The True Heart of Ministry| Mission in Manatiales

 In Children's Feeding, Children's Programs, Community Development, Youth Development Program

By Ashira D. | Children’s Ministry Worker and Youth Team Member

Two weeks ago, I had the opportunity to spend six days in Manatiales and minister to the people in that neighborhood.  Manatiales is a place in Medellin where the internally displaced in Colombia have formed a community. Ciudad Refugio partnered with students from Christ for the Nations to conduct a week long program designed to be able to reach women, children and the families in this area. The first two days were spent packaging bags of food and distributed to families in the neighborhood.  For the remaining days, we conducted a VBS type program for kids of all ages. Through songs, games, lessons and crafts we taught the children about creation, the fall of man, and the story of David and Goliath.

Overall, it was an incredibly fun time.  I got to meet new people from all over South America and we had amazing times of worship as well.  However, there were some difficult moments as well. The first day of the VBS program was one of the hardest days I have experienced since I began working in in children’s ministry. The group of teachers I was working with, for the most part,  had never worked with kids before and had no idea what to expect. And on the other hand, the kids were full of energy and so excited to be there and wouldn’t sit still or listen to anything any of the teachers were saying. Of course, they are kids and that is to be expected. The activities that we planned couldn’t keep their attention enough for them to want to participate and I got more and more frustrated with them. But after we finished the kids program that day, a couple of the children came up to me to give me a hug and to ask what time we would start the next day. Even though, that didn’t erase the hours of frustration it did make it worth it.

The following days were much better and the children seemed to really enjoy everything that we were doing. I had fun watching puppet shows, making bracelets and a lot of other activities. There were still some moments when I was tired and I felt like giving up but there were others when I could look down at smiling faces and feel like what we were doing was making a difference.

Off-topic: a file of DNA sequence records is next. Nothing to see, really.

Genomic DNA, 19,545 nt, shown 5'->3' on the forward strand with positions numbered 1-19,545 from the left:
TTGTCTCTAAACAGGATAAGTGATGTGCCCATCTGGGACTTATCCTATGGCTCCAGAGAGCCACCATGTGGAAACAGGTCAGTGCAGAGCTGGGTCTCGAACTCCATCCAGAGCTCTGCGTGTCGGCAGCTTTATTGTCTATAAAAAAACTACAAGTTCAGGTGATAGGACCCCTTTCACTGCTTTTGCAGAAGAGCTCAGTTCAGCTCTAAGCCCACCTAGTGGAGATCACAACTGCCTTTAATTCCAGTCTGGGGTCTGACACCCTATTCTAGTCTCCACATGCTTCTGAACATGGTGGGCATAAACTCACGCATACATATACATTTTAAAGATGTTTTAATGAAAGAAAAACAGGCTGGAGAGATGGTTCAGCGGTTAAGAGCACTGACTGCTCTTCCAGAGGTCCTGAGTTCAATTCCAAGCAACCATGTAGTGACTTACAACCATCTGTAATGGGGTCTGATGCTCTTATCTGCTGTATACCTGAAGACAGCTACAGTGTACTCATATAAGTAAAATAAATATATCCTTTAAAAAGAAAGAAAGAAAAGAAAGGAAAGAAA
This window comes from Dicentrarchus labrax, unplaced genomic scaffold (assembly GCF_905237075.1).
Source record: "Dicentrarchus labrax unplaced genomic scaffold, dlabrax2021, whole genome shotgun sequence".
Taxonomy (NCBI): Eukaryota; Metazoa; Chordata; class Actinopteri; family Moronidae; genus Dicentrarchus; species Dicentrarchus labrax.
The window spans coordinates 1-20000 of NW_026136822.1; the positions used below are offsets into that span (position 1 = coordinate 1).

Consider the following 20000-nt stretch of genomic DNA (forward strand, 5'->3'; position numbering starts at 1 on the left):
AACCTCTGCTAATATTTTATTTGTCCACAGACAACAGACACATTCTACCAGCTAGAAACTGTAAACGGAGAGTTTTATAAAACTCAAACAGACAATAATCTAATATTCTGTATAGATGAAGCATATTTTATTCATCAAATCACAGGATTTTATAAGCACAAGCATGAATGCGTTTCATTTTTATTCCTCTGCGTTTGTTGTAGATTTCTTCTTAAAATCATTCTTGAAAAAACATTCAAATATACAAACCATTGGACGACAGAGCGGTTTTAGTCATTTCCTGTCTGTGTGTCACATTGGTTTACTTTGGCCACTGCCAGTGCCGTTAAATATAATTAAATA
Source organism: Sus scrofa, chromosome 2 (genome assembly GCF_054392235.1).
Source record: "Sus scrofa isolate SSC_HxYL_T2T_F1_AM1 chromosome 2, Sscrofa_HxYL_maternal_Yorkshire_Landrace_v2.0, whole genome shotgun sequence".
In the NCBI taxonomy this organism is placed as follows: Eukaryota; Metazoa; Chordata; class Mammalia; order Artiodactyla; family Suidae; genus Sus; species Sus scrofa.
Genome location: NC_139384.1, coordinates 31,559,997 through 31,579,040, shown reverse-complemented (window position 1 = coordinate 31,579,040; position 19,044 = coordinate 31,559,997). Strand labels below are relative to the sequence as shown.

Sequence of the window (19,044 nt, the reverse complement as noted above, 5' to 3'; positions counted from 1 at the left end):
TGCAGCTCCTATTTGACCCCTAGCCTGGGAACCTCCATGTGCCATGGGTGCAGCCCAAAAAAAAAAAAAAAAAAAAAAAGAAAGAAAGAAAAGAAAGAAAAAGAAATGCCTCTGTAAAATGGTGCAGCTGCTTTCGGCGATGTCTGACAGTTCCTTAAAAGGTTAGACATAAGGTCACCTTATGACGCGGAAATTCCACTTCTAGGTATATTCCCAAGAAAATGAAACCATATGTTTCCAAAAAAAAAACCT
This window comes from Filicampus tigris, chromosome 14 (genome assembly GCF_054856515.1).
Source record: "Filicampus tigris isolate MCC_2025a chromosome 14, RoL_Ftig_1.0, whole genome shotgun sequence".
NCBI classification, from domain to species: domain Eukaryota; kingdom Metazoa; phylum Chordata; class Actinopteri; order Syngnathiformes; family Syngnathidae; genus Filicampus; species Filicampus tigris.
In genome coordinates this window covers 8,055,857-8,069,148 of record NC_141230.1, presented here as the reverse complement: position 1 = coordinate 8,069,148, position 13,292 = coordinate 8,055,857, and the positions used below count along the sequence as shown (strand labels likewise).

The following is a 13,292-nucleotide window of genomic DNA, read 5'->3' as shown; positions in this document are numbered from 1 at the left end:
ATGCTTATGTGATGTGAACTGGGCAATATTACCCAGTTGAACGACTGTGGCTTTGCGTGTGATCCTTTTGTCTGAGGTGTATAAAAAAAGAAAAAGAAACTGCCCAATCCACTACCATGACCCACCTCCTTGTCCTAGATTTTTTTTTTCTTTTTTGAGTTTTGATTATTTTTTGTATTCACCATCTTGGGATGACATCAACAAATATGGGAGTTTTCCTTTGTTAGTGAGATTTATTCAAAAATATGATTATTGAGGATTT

After serving for a week in Manantiales I have learned an important lesson.  My ability to serve and help others should never be dependent on how I am feeling, on the people around me or the recognition I receive. This may seem very basic to you and, in my head, I know this to be true.  But in the actual day to day ministry and in doing things I’ll catch myself thinking that ministry or the things I do only has value if it makes a difference. Especially in working with children, I may never see the direct fruit of what I do and kids will not always come up to me and give me a hug or to say thank you. But even when I think nothing is working and that there is no point to what I’m doing, I have to make a decision to serve God and others to the best of my ability no matter what my surroundings are. I can’t live waiting or expecting results because I’ll be disappointed most of the time. However, when those special moments come, they will come when I least expect it, not when I’m depending or conditioning my service on them.

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